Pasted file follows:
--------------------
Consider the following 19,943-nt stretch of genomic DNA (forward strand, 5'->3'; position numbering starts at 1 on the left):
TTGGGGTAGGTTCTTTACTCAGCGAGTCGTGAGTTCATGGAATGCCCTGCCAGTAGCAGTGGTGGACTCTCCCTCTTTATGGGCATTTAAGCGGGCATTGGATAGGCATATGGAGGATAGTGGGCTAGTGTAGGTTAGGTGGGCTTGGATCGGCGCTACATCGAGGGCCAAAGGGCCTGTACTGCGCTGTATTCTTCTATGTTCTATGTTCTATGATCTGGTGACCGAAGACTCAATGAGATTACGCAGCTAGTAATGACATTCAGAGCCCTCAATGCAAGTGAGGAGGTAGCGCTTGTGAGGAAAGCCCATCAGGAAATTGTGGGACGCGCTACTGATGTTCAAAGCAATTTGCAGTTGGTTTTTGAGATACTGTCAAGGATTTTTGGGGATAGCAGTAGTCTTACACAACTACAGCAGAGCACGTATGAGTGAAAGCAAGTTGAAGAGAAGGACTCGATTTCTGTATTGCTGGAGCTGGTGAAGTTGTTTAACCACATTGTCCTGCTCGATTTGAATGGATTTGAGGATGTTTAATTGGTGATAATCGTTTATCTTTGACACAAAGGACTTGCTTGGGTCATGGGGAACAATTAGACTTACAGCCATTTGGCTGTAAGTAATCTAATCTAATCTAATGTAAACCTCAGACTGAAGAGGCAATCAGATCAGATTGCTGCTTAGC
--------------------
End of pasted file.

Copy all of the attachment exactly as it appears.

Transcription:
Consider the following 19,943-nt stretch of genomic DNA (forward strand, 5'->3'; position numbering starts at 1 on the left):
TTGGGGTAGGTTCTTTACTCAGCGAGTCGTGAGTTCATGGAATGCCCTGCCAGTAGCAGTGGTGGACTCTCCCTCTTTATGGGCATTTAAGCGGGCATTGGATAGGCATATGGAGGATAGTGGGCTAGTGTAGGTTAGGTGGGCTTGGATCGGCGCTACATCGAGGGCCAAAGGGCCTGTACTGCGCTGTATTCTTCTATGTTCTATGTTCTATGATCTGGTGACCGAAGACTCAATGAGATTACGCAGCTAGTAATGACATTCAGAGCCCTCAATGCAAGTGAGGAGGTAGCGCTTGTGAGGAAAGCCCATCAGGAAATTGTGGGACGCGCTACTGATGTTCAAAGCAATTTGCAGTTGGTTTTTGAGATACTGTCAAGGATTTTTGGGGATAGCAGTAGTCTTACACAACTACAGCAGAGCACGTATGAGTGAAAGCAAGTTGAAGAGAAGGACTCGATTTCTGTATTGCTGGAGCTGGTGAAGTTGTTTAACCACATTGTCCTGCTCGATTTGAATGGATTTGAGGATGTTTAATTGGTGATAATCGTTTATCTTTGACACAAAGGACTTGCTTGGGTCATGGGGAACAATTAGACTTACAGCCATTTGGCTGTAAGTAATCTAATCTAATCTAATGTAAACCTCAGACTGAAGAGGCAATCAGATCAGATTGCTGCTTAGC